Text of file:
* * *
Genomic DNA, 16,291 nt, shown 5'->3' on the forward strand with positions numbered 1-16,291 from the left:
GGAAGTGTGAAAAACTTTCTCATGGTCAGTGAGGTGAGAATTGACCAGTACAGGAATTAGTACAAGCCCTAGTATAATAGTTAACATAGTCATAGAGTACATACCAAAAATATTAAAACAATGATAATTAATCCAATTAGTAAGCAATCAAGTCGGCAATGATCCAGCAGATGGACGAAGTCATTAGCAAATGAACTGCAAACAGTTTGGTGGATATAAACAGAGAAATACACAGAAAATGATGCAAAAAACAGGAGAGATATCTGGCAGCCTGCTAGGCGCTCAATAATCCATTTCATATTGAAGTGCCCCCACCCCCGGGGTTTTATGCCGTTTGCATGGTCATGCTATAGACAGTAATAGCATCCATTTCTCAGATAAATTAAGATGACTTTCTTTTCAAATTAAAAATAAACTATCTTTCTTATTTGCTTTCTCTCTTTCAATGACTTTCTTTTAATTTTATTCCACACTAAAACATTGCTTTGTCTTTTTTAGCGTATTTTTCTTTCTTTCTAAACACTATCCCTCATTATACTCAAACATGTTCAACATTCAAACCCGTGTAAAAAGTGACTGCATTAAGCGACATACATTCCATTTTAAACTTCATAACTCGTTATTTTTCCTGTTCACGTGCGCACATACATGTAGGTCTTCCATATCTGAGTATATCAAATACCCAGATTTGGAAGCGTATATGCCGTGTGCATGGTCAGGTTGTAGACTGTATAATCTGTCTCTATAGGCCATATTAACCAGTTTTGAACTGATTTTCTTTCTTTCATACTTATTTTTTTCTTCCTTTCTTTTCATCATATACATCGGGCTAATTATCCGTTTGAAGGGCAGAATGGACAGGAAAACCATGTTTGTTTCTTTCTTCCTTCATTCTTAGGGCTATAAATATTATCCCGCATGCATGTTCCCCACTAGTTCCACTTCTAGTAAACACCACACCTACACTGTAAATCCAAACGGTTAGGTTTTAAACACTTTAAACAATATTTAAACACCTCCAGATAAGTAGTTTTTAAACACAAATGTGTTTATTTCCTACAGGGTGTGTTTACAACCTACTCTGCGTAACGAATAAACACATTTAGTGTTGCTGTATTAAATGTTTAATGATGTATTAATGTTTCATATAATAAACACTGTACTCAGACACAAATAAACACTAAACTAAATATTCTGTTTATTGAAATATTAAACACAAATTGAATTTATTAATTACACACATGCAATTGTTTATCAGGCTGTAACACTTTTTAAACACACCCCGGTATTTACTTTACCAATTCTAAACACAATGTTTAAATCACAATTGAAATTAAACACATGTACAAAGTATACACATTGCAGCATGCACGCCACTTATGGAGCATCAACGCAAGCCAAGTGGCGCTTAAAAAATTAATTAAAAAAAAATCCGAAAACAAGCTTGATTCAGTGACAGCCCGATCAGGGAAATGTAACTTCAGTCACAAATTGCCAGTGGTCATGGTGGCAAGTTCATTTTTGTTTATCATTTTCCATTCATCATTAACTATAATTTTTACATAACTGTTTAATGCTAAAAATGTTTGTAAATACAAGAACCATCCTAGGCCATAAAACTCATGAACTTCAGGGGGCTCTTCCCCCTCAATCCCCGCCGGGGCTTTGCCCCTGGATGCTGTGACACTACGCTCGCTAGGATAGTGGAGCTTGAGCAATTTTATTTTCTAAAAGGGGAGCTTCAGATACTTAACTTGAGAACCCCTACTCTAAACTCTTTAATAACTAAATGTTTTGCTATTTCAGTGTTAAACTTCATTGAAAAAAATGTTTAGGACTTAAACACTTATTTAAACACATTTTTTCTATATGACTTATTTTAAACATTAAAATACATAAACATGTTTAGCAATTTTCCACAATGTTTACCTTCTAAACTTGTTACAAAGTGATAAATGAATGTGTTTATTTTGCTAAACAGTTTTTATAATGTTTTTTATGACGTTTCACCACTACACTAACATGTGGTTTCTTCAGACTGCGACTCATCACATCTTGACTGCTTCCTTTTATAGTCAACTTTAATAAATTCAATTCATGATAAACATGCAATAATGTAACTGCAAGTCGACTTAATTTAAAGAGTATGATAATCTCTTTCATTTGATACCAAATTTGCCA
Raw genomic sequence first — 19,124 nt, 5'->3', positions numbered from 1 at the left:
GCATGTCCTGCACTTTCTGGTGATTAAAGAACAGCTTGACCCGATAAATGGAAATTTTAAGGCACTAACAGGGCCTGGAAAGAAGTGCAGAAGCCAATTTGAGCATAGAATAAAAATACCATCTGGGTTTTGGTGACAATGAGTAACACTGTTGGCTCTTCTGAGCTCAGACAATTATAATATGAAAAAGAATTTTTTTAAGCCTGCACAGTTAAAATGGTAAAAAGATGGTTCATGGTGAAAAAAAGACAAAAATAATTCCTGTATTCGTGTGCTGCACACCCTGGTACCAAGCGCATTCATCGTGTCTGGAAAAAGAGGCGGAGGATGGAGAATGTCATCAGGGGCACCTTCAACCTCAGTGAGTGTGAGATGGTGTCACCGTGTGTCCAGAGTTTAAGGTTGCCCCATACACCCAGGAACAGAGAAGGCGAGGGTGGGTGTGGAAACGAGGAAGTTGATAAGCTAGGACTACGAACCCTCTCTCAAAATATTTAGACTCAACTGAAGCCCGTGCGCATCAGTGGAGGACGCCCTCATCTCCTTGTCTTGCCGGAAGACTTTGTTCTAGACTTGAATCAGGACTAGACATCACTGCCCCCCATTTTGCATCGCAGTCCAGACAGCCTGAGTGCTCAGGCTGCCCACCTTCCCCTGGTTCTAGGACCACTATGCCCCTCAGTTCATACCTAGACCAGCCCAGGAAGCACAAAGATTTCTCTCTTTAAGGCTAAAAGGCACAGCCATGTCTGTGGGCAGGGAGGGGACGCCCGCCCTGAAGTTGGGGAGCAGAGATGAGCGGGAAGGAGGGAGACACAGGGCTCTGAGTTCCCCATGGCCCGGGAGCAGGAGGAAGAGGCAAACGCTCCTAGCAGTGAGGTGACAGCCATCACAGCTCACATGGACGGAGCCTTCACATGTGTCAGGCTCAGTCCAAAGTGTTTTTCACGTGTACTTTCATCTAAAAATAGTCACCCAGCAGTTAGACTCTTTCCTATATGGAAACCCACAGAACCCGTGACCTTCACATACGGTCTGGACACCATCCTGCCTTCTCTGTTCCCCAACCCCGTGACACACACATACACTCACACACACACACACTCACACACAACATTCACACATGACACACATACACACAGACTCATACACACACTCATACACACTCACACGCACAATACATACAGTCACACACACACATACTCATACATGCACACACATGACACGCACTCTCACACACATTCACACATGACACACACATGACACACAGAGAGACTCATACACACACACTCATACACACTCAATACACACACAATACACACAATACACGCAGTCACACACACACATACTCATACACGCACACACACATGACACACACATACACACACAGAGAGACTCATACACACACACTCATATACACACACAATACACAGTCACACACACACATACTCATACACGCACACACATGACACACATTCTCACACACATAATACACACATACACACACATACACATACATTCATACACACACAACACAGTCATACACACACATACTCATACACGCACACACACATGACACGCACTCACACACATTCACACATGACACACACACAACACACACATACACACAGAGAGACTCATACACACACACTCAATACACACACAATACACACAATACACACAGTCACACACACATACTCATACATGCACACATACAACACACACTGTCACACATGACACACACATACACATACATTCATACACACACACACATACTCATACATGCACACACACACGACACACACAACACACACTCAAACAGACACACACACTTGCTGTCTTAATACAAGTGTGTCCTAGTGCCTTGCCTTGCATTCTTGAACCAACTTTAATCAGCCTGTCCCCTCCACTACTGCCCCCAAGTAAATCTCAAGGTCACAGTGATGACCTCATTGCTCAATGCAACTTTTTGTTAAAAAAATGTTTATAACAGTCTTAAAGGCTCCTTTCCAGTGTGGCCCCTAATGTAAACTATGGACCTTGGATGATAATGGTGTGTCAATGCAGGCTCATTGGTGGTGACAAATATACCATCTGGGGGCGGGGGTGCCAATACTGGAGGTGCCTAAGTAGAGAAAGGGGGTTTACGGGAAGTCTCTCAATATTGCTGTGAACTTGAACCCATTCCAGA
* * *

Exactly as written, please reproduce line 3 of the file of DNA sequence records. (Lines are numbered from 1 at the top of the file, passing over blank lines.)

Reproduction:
Raw genomic sequence first — 19,124 nt, 5'->3', positions numbered from 1 at the left: